740.00119 Control (Germany)/11–1648: Telegram

The Ambassador in France (Caffery) to the French Minister for Foreign Affairs (Schuman)1


Dear Mr. President: With reference to your communication of November 102 and especially to the last paragraph thereof in which you state that the French Government must protest the procedure of fait accompli adopted by the English and American authorities in regard to the issuance of Bizonal law No. 75 for the reorganization (trusteeship) of the coal, iron and steel industries of the Ruhr, I should like to assure you that it was definitely not the intention of the American authorities to employ surprise tactics. On the contrary, every effort was made by them to advise the French authorities at an early date and to keep them currently and fully informed with regard to the evolution of bipartite plans concerning the Ruhr industries.

[Here follow five paragraphs constituting a close paraphrase of numbered paragraphs 1 through 6 of message CC–6717, November 13, from Berlin, page 494.]

In view of the situation in Germany the United States has felt it desirable that the question of ownership of the Ruhr coal and iron industries should be clarified as early as possible in the interest of increased German production which France and all other interested powers have agreed is essential for the recovery of Western Europe as a whole. We feel strongly that international ownership and management would not increase the safeguards France is seeking. On the contrary, it is felt that such a solution either could not be maintained or would so reduce production that the Ruhr could not contribute to the essential needs of European recovery. The United States made it entirely clear at the London conference on Germany that it was opposed to international ownership and management on practical grounds but, as a measure of general security, undertook with France and the other interested powers to establish an international authority with power to determine allocations of Ruhr coal, coke, and steel. It is hoped that through the current discussions in London it will be [Page 502] possible to work out promptly equitable and effective operating arrangements for this authority. The United States has also, of course, every intention of seeing to it that foreign interests are afforded adequate and non-discriminatory treatment.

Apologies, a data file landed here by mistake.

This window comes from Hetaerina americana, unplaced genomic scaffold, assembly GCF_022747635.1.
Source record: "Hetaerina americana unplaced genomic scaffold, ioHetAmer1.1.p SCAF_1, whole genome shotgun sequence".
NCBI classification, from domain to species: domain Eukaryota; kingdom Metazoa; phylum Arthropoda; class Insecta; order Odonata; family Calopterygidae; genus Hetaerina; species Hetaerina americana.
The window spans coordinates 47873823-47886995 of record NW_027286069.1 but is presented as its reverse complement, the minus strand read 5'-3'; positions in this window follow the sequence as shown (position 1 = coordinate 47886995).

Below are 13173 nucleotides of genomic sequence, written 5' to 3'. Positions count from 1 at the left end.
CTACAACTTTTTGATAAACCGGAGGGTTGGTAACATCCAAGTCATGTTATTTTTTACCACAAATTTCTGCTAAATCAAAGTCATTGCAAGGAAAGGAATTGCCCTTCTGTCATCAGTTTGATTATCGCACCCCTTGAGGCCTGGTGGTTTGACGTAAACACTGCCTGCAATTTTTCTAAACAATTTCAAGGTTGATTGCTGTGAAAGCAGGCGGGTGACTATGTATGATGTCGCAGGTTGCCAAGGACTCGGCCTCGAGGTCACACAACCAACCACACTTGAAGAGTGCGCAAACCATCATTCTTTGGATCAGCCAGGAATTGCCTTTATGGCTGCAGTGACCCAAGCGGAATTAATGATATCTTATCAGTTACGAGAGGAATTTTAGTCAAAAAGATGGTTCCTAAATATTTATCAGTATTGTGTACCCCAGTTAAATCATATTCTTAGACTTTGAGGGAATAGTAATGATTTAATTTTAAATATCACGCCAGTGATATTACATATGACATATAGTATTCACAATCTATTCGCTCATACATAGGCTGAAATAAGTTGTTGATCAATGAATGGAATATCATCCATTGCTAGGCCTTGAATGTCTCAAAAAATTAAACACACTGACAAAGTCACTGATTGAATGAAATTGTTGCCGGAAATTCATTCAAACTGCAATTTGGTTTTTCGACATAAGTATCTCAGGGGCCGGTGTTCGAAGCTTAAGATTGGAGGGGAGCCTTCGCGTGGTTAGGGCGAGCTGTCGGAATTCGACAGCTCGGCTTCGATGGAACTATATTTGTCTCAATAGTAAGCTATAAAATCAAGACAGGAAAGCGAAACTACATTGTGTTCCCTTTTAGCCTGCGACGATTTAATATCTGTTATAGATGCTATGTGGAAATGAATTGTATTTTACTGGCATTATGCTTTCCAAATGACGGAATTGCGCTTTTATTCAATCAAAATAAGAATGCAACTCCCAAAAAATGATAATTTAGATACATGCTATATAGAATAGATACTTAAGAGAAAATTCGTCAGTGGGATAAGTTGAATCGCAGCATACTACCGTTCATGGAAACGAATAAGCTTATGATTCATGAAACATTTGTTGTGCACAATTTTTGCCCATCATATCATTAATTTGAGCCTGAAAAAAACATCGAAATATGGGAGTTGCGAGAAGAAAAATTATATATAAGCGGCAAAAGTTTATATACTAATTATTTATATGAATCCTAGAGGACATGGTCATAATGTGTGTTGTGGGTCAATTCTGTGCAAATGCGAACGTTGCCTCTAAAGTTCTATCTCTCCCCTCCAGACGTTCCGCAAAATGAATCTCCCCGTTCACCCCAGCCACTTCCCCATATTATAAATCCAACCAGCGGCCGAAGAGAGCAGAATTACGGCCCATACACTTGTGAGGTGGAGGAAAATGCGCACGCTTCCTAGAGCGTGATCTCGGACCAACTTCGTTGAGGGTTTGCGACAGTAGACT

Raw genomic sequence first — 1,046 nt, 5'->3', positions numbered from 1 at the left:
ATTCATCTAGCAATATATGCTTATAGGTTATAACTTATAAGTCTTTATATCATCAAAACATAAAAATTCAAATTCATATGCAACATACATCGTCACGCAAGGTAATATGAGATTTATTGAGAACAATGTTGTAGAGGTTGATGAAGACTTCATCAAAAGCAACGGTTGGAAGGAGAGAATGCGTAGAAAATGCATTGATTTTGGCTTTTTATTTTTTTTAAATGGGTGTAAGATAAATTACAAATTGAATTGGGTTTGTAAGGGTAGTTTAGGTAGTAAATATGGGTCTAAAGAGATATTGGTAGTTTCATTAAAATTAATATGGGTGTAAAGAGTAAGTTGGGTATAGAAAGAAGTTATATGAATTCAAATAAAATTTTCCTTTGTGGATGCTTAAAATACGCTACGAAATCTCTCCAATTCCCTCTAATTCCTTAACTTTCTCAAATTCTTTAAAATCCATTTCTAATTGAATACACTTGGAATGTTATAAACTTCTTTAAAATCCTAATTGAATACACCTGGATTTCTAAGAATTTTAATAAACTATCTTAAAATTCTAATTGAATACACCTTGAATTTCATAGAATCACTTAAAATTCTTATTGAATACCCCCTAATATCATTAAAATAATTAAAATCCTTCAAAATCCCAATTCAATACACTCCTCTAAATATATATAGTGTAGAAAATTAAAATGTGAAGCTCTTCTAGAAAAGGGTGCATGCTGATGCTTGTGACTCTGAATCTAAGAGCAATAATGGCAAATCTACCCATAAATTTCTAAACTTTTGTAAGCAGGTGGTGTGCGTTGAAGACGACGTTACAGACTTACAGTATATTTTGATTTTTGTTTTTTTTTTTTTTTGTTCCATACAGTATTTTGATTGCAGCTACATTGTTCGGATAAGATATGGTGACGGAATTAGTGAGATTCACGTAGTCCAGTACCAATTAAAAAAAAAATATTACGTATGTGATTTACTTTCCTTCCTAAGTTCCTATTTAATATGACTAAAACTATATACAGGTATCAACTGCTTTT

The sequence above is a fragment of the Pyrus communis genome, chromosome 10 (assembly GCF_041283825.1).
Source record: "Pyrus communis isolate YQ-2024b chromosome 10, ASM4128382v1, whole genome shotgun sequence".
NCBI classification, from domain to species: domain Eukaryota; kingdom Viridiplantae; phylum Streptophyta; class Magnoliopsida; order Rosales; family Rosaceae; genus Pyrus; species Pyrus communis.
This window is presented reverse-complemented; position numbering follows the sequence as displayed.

The United States in opposing a particular solution of one aspect of the Ruhr problem is by no means unmindful of France’s problem of security. The United States, however, is of the opinion that the only real solution of the German problem is within the framework of a stronger economic and political organization of Western Europe to which all are agreed Germany should contribute its share. In building up this stronger Western Europe the United States has, of course, committed itself not only to the continued disarmament of Germany but is giving its encouragement to the positive measures for Western European security now being developed.

Very sincerely yours,

Jefferson Caffery
  1. The source text was transmitted to the Department in telegram 5899, November 16, 3 p. m., from Paris, not printed, as a proposed text with a request for urgent comment from the Department. In telegram 4428, November 16, to Paris, 6 p. m., not printed, Acting Secretary Lovett stated that the Department thought favorably of the draft. Lovett added that he still thought that it would be useful for Secretary Marshall to have a talk with Foreign Minister Schuman along the lines of telegram 4400, November 13, to Paris (p. 492) at about the same time that Ambassador Caffery presented this note (740.00119 Control (Germany)/11–1648). Telegram 1327, November 23, from Paris to London, not printed, confirms that this text was delivered to Schuman on November 16. (London Embassy Files, File—850 Germany)
  2. Regarding the communication under reference here, see footnote 3 to telegram 4824, November 11, from London, p. 472.